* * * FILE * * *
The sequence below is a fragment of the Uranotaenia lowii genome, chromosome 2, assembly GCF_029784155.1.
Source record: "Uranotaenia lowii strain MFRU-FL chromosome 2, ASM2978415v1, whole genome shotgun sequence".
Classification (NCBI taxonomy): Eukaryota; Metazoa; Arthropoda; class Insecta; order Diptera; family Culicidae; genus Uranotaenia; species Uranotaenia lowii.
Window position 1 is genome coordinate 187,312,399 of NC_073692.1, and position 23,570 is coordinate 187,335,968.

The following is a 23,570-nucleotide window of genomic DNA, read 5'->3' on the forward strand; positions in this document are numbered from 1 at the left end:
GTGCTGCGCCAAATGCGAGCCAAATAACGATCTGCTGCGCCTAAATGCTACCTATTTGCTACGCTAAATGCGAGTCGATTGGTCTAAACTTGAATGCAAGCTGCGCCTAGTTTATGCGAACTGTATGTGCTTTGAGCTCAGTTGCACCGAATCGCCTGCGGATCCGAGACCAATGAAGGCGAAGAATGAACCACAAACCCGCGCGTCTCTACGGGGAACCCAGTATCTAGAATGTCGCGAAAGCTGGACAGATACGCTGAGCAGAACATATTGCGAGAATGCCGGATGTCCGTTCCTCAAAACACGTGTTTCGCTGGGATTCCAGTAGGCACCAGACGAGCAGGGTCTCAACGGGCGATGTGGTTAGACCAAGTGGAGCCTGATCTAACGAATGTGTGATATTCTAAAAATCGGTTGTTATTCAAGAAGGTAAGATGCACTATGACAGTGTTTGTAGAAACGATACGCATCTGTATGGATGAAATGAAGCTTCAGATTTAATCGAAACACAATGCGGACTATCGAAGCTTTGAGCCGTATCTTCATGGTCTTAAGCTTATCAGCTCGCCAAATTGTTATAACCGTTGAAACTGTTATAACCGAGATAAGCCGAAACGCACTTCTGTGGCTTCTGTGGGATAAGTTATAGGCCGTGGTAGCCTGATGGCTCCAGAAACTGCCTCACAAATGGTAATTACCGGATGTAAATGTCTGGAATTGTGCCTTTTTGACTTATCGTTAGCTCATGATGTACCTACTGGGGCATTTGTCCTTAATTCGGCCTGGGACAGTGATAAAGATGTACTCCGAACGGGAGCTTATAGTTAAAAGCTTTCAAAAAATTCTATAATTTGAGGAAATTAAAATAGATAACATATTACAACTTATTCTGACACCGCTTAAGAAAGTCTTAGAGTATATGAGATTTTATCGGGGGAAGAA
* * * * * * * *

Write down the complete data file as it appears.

The sequence below is a fragment of the Uranotaenia lowii genome, chromosome 2, assembly GCF_029784155.1.
Source record: "Uranotaenia lowii strain MFRU-FL chromosome 2, ASM2978415v1, whole genome shotgun sequence".
Classification (NCBI taxonomy): Eukaryota; Metazoa; Arthropoda; class Insecta; order Diptera; family Culicidae; genus Uranotaenia; species Uranotaenia lowii.
Window position 1 is genome coordinate 187,312,399 of NC_073692.1, and position 23,570 is coordinate 187,335,968.

The following is a 23,570-nucleotide window of genomic DNA, read 5'->3' on the forward strand; positions in this document are numbered from 1 at the left end:
GTGCTGCGCCAAATGCGAGCCAAATAACGATCTGCTGCGCCTAAATGCTACCTATTTGCTACGCTAAATGCGAGTCGATTGGTCTAAACTTGAATGCAAGCTGCGCCTAGTTTATGCGAACTGTATGTGCTTTGAGCTCAGTTGCACCGAATCGCCTGCGGATCCGAGACCAATGAAGGCGAAGAATGAACCACAAACCCGCGCGTCTCTACGGGGAACCCAGTATCTAGAATGTCGCGAAAGCTGGACAGATACGCTGAGCAGAACATATTGCGAGAATGCCGGATGTCCGTTCCTCAAAACACGTGTTTCGCTGGGATTCCAGTAGGCACCAGACGAGCAGGGTCTCAACGGGCGATGTGGTTAGACCAAGTGGAGCCTGATCTAACGAATGTGTGATATTCTAAAAATCGGTTGTTATTCAAGAAGGTAAGATGCACTATGACAGTGTTTGTAGAAACGATACGCATCTGTATGGATGAAATGAAGCTTCAGATTTAATCGAAACACAATGCGGACTATCGAAGCTTTGAGCCGTATCTTCATGGTCTTAAGCTTATCAGCTCGCCAAATTGTTATAACCGTTGAAACTGTTATAACCGAGATAAGCCGAAACGCACTTCTGTGGCTTCTGTGGGATAAGTTATAGGCCGTGGTAGCCTGATGGCTCCAGAAACTGCCTCACAAATGGTAATTACCGGATGTAAATGTCTGGAATTGTGCCTTTTTGACTTATCGTTAGCTCATGATGTACCTACTGGGGCATTTGTCCTTAATTCGGCCTGGGACAGTGATAAAGATGTACTCCGAACGGGAGCTTATAGTTAAAAGCTTTCAAAAAATTCTATAATTTGAGGAAATTAAAATAGATAACATATTACAACTTATTCTGACACCGCTTAAGAAAGTCTTAGAGTATATGAGATTTTATCGGGGGAAGAA